Labor group Migrante International, who alerted the government about the state of overseas workers as early as 2014, was appreciative of the Duterte administration's quick action.
"The past government took on a 'wait-and-see' attitude when we told them the workers' crisis. The Duterte administration took an immediate approach by organizing an inter-agency meeting, sending a high-level mission to Saudi and declaring the issue a humanitarian crisis," said Garry Martinez, chairperson of Migrante International.
Martinez said that the quick resolution leaves them hopeful that Duterte will make good on his promise to end contractualization, the practice of hiring employees and then terminating them after 5 months to avoid paying benefits that come with permanent employment - and thus address the root of why Filipinos continue to leave the country.
"It is not just a drug-free, corruption-free Philippines that we want. We also want to address the causes of poverty," said Martinez.
Adrian Ariate, 39, was an OFW in Saudi Arabia for about a year when he and 20 others were laid off by his company. Ariate returned to the Philippines last July 19; he was not among those who were met at the airport by the president but he believes that this government will fight for him and uphold his rights.
"I believe this president when he says he will do whatever he can to help us OFWs," Ariate told DW in a phone interview.
The good and the bad
Ariate's statement pretty much sums up what polls and surveys show: Duterte won the votes of Filipinos but he has also gained what is hardest for any politician to come by - their trust.
According to a recent nationwide survey by Pulse Asia, 91 percent of Filipinos trust Duterte.
Shortly before he left for the ASEAN Summit in Laos and made that now infamous comment about cursing President Barack Obama if questioned about the extrajudicial killings, a bomb exploded in Duterte's hometown of Davao killing 14 and injuring 67 others.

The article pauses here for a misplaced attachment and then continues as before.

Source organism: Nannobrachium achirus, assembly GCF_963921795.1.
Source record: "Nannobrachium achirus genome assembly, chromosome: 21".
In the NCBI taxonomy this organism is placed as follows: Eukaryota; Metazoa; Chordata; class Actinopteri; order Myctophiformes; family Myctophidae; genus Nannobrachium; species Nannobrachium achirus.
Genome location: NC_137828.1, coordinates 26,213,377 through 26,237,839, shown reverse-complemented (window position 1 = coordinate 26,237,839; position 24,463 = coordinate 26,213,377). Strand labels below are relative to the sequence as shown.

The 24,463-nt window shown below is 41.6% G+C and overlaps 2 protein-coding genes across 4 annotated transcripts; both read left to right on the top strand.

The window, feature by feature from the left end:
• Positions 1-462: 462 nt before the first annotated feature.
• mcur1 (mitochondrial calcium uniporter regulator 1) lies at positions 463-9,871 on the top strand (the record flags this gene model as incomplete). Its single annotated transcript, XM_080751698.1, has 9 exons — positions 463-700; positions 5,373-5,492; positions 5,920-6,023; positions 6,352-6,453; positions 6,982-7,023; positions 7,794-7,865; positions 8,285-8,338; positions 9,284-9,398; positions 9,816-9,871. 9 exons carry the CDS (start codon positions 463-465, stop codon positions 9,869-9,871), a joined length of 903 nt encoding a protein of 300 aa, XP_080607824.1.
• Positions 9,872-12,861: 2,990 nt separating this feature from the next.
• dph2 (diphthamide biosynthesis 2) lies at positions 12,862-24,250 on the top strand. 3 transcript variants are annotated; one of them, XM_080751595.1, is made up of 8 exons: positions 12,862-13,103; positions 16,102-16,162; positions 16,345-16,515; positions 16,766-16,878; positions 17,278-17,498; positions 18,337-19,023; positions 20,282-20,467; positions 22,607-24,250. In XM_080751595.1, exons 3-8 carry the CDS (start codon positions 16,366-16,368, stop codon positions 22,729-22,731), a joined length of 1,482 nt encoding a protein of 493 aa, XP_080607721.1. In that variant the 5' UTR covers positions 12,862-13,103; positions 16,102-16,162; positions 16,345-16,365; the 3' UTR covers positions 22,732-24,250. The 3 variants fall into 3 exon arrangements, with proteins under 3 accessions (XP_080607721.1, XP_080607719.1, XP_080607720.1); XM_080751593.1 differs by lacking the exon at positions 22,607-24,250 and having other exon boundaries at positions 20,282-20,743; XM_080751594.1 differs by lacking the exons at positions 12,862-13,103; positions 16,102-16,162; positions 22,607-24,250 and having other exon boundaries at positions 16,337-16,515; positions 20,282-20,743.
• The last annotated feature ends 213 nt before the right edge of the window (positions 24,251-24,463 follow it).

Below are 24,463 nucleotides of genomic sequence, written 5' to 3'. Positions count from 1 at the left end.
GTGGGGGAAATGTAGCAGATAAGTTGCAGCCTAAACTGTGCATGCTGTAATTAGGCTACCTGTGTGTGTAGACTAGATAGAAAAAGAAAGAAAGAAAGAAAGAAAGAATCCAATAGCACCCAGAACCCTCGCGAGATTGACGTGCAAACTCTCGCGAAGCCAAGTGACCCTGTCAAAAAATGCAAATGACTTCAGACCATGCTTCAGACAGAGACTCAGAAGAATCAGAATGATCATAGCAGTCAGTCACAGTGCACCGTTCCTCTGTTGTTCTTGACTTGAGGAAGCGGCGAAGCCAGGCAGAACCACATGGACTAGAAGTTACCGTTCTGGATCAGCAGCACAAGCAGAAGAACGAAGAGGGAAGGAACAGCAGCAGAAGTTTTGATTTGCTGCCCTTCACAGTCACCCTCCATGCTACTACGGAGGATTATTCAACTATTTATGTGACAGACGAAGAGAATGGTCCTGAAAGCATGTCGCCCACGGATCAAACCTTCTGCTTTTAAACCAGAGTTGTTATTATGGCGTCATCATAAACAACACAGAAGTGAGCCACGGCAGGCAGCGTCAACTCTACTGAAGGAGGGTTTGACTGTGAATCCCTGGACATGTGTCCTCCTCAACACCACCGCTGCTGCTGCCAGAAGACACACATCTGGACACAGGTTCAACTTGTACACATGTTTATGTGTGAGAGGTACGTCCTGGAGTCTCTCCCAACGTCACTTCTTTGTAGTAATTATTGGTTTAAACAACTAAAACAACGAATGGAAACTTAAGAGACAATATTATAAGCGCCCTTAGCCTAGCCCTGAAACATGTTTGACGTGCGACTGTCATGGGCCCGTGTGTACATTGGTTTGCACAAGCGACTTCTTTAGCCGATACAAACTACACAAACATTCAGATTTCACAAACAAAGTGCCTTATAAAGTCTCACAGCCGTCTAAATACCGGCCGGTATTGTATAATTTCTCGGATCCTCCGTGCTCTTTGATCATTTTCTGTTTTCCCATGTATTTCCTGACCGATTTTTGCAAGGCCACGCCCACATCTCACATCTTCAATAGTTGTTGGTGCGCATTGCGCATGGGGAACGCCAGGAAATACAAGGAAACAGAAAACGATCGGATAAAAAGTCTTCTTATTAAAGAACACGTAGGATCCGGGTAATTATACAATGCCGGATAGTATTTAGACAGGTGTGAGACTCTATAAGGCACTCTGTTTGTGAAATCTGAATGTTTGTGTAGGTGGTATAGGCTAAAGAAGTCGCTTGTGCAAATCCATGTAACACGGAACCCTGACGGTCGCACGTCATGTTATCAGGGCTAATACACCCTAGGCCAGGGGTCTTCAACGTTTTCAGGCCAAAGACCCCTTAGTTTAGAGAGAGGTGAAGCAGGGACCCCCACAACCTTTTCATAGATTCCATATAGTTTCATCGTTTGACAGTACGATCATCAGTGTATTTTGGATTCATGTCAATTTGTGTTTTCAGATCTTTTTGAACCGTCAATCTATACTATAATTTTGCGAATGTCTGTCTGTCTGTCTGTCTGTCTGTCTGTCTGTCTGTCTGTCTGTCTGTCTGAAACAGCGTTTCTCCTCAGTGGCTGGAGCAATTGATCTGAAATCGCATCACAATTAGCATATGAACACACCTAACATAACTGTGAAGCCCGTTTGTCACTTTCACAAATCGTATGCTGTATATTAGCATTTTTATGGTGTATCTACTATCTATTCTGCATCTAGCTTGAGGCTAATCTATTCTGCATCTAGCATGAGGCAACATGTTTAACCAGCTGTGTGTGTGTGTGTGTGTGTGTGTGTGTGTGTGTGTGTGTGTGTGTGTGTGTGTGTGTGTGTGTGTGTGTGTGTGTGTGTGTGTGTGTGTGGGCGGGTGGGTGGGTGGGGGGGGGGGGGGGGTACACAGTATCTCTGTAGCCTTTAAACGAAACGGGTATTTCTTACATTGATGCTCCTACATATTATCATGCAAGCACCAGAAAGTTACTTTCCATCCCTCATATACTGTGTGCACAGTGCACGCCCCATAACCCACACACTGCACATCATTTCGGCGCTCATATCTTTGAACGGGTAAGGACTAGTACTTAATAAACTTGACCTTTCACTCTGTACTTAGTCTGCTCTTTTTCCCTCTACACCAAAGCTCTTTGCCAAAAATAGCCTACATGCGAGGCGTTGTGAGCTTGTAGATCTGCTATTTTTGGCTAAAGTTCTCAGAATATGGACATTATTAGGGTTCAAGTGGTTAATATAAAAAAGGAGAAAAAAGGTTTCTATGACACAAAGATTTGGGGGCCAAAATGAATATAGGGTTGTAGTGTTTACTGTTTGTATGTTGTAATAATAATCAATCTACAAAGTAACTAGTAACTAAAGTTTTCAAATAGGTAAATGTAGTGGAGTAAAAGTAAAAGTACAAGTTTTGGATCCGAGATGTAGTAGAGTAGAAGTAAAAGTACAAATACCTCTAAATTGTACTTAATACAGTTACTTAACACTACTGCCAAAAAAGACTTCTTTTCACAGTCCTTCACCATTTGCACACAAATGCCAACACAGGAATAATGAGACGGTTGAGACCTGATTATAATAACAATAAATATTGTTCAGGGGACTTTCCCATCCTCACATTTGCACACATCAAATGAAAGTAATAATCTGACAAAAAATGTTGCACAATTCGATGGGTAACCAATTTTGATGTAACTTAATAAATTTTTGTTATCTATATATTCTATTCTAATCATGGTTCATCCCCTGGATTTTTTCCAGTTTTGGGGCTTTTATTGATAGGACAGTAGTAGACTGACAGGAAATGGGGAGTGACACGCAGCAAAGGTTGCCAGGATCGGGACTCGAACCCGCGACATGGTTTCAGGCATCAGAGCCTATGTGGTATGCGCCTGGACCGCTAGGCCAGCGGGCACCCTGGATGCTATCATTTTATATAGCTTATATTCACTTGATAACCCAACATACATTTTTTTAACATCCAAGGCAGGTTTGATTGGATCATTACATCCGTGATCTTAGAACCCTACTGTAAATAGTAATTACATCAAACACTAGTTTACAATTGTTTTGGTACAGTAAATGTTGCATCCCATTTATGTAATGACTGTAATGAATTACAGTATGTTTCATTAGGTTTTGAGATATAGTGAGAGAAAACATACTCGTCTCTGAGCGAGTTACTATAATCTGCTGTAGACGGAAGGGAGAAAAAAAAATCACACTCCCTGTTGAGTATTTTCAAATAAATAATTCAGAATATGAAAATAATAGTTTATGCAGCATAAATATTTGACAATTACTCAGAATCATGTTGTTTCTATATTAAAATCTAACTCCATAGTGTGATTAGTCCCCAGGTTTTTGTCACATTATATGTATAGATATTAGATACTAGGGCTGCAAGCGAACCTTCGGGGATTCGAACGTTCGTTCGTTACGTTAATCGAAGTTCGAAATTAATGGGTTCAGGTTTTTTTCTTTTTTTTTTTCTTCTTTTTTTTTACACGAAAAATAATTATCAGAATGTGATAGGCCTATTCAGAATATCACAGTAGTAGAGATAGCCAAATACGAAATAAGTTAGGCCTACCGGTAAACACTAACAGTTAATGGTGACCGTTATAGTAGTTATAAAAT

Within the next couple of hours, pictures of Duterte at the scene of the explosion, visiting the families of the dead and even saying goodbye by planting a kiss on one of the fatalities made the rounds on social media.
Patti Malay, an advertising executive, was one of those touched by the photos. Still, she remains ambivalent about him. "I don't think anyone can doubt his heart for the people. But for everything else, he doesn't inspire confidence."
Filipinos want and need reform and 16 million of them hinged their hopes on Duterte's promise to bring it.
But many of Duterte's promises are executed with the same impulsiveness as his off-the-cuff remarks with the elements of strategy and critical assessment missing from the equation.
The two months he has been in office has been filled with controversy with the extrajudicial killings linked to the crackdown on drugs taking center stage. It has drawn outrage from the international community but the administration proudly lays claim to it as an achievement, a concrete step towards achieving a drug-free Philippines. In an interview, DW asked chief of police Ronald dela Rosa a basic question: "When will the killings end?"
"When we have a drug-free Philippines," dela Rosa responded. "When we have rehabilitated all the addicts."